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CSIRO scientist on climate: “We don’t know what the heck is waiting for us”

Posted By Joanne Nova On February 9, 2016 @ 3:09 am In Global Warming | Comments Disabled

The hysteria continues. Some public servants might get sacked. It’s unthinkable. But after the fuss, there will still be 5200 odd staff at CSIRO. The big evil here, apparently, is that we are choosing between two different sorts of scientists.

The lame arguments flow (especially in The Guardian). Prof Neville Nicolls says we need $90m-dollars-worth-of-climate-scientists to stop us being minnows at the “big table”.  Maybe baby-climate-scientists have aspired to eat with the science guru’s, but I don’t think the average Australian has the same dream.

Tony Haymet was the Policy Director at CSIRO — and he thinks it’s like shutting down Australian cricket team (not one for exaggeration eh?). David Karoly — Shane Warne, what’s the difference? He also said, it’s a “kick in the guts” to farmers, fishermen and the navy, which it would be if only the climate models could predict things like rain, currents, and sea ice. Haymet barrells on — “We’ve only seen the beginning of climate change. We don’t know what the heck is waiting for us”.

Try to rationalise the statements  “97% of scientists agree” with “we don’t know what the heck…”

If a certain Labor government hadn’t vaporised those scientist’s future salaries on windmills, pink batts, and $800,000-tin-sheds for schools, perhaps we could employ those same scientists now. Did any of these CSIRO geniuses protest at government waste?  Did a single one point out that windmills won’t save the Spotted Quoll, or hold back the tide?

Cartoon, John Spooner, CSIRO climate scientist.

Thanks to John Spooner |   The Age

To quell the fuss, CSIRO released a statement on the job cuts. Total CSIRO staff levels are 5200 and staying that way. There are 420 staff in Oceans and Atmosphere work, and after the shift there will still be 355.

False Flag at Cape Grimm

One of the pet projects held up as a sacred cow to be sacrificed is the CO2 monitoring station at Cape Grimm. That was the worst thing this apparently anonymous scientist could warn us about in The Guardian:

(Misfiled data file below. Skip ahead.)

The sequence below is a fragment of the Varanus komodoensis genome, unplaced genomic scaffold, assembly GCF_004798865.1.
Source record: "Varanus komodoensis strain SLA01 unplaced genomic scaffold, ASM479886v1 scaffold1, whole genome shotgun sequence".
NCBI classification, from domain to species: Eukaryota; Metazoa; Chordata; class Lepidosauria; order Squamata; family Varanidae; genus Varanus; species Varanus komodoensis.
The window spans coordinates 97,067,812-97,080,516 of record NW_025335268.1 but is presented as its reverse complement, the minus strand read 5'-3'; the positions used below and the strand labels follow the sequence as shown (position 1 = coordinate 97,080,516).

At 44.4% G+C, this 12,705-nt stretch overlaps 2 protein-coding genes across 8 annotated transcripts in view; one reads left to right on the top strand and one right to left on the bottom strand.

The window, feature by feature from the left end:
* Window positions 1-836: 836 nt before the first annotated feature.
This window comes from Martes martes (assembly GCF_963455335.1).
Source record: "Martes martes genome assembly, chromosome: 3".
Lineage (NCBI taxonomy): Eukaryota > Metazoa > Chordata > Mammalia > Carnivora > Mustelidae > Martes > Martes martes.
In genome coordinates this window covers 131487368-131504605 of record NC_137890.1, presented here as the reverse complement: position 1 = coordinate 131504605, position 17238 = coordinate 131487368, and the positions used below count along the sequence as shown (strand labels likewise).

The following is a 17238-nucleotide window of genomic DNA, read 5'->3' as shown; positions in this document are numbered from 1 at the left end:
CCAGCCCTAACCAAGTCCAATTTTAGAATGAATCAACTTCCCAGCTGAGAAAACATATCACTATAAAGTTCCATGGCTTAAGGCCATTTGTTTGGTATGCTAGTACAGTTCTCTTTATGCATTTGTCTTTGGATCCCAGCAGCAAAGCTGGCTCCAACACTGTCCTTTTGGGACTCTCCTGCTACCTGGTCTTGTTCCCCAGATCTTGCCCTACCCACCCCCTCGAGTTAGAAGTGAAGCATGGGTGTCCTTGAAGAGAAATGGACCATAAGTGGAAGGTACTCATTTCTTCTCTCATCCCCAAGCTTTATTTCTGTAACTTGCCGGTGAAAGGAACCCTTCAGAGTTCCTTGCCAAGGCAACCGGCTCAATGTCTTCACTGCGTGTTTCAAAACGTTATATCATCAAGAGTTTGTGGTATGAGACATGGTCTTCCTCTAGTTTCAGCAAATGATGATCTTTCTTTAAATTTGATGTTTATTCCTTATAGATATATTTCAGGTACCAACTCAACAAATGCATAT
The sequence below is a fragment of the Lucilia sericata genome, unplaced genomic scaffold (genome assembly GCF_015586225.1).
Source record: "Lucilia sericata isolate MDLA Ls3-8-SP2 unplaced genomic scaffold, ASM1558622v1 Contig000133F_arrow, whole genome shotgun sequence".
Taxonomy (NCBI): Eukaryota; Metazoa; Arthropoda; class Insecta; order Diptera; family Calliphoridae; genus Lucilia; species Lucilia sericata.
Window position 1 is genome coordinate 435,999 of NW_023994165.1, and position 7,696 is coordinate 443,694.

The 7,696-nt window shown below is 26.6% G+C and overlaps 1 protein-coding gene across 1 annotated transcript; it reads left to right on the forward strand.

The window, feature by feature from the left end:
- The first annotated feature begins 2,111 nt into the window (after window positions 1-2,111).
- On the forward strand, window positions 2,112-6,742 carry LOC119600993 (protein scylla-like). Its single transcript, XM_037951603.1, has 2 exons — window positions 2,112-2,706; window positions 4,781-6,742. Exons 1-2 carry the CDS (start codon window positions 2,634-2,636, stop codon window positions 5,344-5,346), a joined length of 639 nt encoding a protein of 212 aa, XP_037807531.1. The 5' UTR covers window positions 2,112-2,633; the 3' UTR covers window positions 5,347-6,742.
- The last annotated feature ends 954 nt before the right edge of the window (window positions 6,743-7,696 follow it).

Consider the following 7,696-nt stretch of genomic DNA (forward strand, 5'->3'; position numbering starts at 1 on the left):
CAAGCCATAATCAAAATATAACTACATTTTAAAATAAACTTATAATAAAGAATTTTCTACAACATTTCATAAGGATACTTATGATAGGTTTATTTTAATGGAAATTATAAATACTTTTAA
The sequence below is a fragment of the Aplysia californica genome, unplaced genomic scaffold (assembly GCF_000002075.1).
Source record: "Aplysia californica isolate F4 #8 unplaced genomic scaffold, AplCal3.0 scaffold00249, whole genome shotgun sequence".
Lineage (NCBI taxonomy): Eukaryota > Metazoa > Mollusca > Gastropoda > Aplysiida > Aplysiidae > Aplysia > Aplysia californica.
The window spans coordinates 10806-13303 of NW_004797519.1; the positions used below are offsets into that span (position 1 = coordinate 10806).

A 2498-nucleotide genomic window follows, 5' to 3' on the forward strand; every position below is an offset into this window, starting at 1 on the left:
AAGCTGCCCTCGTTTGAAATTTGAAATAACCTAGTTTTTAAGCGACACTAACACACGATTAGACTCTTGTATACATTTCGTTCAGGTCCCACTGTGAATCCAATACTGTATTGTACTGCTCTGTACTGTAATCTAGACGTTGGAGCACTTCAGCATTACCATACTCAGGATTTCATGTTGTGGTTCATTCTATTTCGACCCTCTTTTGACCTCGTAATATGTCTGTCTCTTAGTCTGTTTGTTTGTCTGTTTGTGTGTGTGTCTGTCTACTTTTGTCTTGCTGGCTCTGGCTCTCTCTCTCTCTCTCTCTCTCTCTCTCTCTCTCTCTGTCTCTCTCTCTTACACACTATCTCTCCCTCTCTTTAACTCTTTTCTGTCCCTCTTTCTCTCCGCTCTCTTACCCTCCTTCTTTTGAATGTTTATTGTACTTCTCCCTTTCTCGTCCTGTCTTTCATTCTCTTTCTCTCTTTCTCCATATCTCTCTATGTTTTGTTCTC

One example he gave was Cape Grim, in north-west Tasmania, where the CSIRO and the Bureau of Meteorology run an atmospheric monitoring station, one of only three in the world to get “baseline” data from the cleanest possible air.

“We’ve been doing that for 40 years,” he said. “Universities are not doing the carbon budget or the carbon cycle. There are a lot of capabilities that are not in universities that are in CSIRO. Unless they have a new huge injection of funds this capability would be lost. This took us 40 years to build.”

Scaremongering. It was never a target for the chopping block. CSIRO statement:

Cape Grim and RV Investigator are not under threat from these changes. The Cape Grim air pollution monitoring station which is a source of much of our greenhouse gas information will continue to be that source.

I am glad the CSIRO is still collecting the data. The only thing that could be irreplaceably lost right now are good measurements. There will not be another 2016. But the same people who collect the data should not be the ones publishing papers and policies on it and “auditing” it. We don’t allow that with financial records. Why do we think our environment is less important than our tax returns?

If not them, then who? Which other scientists should be sacked…

CSIRO’s Susan Wijffels thinks that when the question is “scientist” the answer is always yes:

“The idea that Australia has to choose between having this information and playing a great role in mitigation [of greenhouse gases emissions] we also strongly disagree with,” Dr Wijffles said.

“We are one of the wealthiest nations in the world. It seems absurd that we have to choose.”

Spoken like a true socialist. Its absurd we can’t spend more on everything all the time.

ABC Rural tells us in the headline that Farmers demand CSIRO not cut its climate scientists.

Which farmers? The total sum number of farmers in the ABC dataset is two. Mr Plant from Queensland says “it’s a tragedy” and Mrs MacDonald from Victoria says climate change was coming “like a freight train.
It’s not clear if the journalist Sarina Locke tried to ask any more. I don’t think the Pastoralists and Graziers would have put it the same way as the only two “representative” farmers that the ABC happened to phone.
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